The prime minister believes that the Hizmitt network is working to undermine his tenure and described the situation as ‘a state within a state’; Whatever the true nature of the crisis – democracy has suffered and is due to suffer further. A nation should be built on the strength of its judicial and institutional independence. Placing an army of conspirators into a democratically mandated institution is just as bad as filling it with loyalists and political appointees. Corruption too destroys countries; infesting them with inequality and injustice. If protesters are beaten from the streets and then refused medical treatment because the government says otherwise then the freedom to assemble is simply a sham.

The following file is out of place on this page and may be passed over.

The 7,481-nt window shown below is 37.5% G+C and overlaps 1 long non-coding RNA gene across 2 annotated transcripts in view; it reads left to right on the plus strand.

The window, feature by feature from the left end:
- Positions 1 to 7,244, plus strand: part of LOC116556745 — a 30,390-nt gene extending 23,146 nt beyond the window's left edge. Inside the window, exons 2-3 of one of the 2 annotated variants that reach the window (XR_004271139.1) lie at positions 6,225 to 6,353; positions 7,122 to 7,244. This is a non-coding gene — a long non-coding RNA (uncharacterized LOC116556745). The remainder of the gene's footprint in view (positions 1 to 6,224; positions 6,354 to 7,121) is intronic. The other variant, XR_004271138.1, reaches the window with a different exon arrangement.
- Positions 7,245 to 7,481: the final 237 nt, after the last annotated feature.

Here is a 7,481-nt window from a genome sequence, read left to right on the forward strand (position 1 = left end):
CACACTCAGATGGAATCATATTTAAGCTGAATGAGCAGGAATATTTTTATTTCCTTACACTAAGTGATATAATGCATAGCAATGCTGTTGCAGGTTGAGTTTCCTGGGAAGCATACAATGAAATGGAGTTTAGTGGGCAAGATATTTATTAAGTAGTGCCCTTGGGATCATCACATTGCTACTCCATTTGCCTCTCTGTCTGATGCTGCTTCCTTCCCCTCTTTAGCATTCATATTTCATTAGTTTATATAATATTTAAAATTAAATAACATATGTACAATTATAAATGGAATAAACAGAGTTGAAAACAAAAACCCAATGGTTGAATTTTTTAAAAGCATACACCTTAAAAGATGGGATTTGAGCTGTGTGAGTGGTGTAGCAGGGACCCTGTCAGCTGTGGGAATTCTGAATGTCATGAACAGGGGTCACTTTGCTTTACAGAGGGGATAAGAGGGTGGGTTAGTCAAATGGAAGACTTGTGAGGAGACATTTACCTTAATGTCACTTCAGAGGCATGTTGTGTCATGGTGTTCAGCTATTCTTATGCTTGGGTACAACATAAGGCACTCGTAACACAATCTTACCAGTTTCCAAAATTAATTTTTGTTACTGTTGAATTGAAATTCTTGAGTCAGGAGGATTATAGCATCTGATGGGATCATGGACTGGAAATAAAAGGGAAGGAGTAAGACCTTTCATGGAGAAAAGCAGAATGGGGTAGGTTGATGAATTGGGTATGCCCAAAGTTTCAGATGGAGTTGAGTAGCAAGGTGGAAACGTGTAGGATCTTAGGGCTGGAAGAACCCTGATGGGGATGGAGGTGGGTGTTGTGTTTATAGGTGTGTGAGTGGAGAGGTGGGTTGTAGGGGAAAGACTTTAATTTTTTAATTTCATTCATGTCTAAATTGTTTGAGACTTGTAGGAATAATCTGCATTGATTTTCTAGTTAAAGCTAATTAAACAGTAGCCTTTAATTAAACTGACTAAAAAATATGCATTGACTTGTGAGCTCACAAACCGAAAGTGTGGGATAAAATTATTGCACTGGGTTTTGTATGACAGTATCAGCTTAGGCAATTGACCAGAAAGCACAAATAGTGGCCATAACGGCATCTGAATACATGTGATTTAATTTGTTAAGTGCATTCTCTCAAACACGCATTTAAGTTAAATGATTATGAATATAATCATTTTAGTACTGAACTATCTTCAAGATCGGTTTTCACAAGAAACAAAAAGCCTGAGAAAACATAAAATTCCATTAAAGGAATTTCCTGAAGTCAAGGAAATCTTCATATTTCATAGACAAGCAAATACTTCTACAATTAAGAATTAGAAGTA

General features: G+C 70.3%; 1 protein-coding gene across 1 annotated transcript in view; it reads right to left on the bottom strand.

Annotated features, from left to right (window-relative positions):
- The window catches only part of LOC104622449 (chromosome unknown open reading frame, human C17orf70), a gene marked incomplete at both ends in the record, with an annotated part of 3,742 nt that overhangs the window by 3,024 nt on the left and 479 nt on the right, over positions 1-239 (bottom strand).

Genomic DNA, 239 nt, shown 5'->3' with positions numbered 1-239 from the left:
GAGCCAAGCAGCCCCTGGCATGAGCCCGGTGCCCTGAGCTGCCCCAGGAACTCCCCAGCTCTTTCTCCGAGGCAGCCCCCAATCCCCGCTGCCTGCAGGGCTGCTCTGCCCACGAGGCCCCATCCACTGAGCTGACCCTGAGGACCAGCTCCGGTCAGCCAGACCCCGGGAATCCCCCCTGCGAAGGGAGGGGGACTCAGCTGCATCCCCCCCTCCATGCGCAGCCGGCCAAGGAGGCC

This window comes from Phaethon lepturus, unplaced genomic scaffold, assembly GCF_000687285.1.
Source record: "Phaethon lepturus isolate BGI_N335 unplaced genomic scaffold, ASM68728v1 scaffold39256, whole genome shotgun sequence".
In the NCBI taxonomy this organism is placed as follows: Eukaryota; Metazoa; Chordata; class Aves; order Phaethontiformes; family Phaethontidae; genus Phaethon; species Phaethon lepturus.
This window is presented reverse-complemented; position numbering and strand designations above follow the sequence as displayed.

As a government, the AKP have faced dogged criticism and endured scandal after scandal. They have survived where many others would have fallen to pressure. Through what was essentially a state purge of government officials, police and magistrates they have somehow come out once again as the largest party in the state after the recent local election where they secured almost 43% of the vote. With the AKP seemingly secure in power due to electoral support through all of the strife only time will tell us whether Turkey continues its progression towards a police state and if Erdogan will stay at the helm. While Erdogan aroused the fears of a potential coup at the hands of Hizmitt, whether this can be seen as true or not,  one can assume that; at least for now his position is secure.

Cormac Flood